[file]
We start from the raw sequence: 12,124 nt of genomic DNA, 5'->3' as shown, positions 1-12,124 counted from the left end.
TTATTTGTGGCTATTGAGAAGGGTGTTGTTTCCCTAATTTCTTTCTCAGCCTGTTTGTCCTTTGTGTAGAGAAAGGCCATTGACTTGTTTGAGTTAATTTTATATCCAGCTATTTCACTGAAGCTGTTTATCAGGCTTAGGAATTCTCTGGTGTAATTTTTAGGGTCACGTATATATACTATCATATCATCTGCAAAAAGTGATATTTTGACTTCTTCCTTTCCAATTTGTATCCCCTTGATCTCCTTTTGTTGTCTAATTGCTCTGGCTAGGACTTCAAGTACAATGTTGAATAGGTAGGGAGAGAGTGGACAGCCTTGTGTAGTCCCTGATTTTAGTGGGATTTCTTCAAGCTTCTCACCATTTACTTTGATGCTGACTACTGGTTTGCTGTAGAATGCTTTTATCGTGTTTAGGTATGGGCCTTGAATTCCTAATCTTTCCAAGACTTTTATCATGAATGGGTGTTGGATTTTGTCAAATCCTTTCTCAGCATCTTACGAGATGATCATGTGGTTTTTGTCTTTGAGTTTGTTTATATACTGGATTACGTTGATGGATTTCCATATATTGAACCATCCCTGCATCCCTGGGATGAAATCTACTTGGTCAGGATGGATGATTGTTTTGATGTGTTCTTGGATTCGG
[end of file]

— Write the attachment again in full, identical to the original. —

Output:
We start from the raw sequence: 12,124 nt of genomic DNA, 5'->3' as shown, positions 1-12,124 counted from the left end.
TTATTTGTGGCTATTGAGAAGGGTGTTGTTTCCCTAATTTCTTTCTCAGCCTGTTTGTCCTTTGTGTAGAGAAAGGCCATTGACTTGTTTGAGTTAATTTTATATCCAGCTATTTCACTGAAGCTGTTTATCAGGCTTAGGAATTCTCTGGTGTAATTTTTAGGGTCACGTATATATACTATCATATCATCTGCAAAAAGTGATATTTTGACTTCTTCCTTTCCAATTTGTATCCCCTTGATCTCCTTTTGTTGTCTAATTGCTCTGGCTAGGACTTCAAGTACAATGTTGAATAGGTAGGGAGAGAGTGGACAGCCTTGTGTAGTCCCTGATTTTAGTGGGATTTCTTCAAGCTTCTCACCATTTACTTTGATGCTGACTACTGGTTTGCTGTAGAATGCTTTTATCGTGTTTAGGTATGGGCCTTGAATTCCTAATCTTTCCAAGACTTTTATCATGAATGGGTGTTGGATTTTGTCAAATCCTTTCTCAGCATCTTACGAGATGATCATGTGGTTTTTGTCTTTGAGTTTGTTTATATACTGGATTACGTTGATGGATTTCCATATATTGAACCATCCCTGCATCCCTGGGATGAAATCTACTTGGTCAGGATGGATGATTGTTTTGATGTGTTCTTGGATTCGG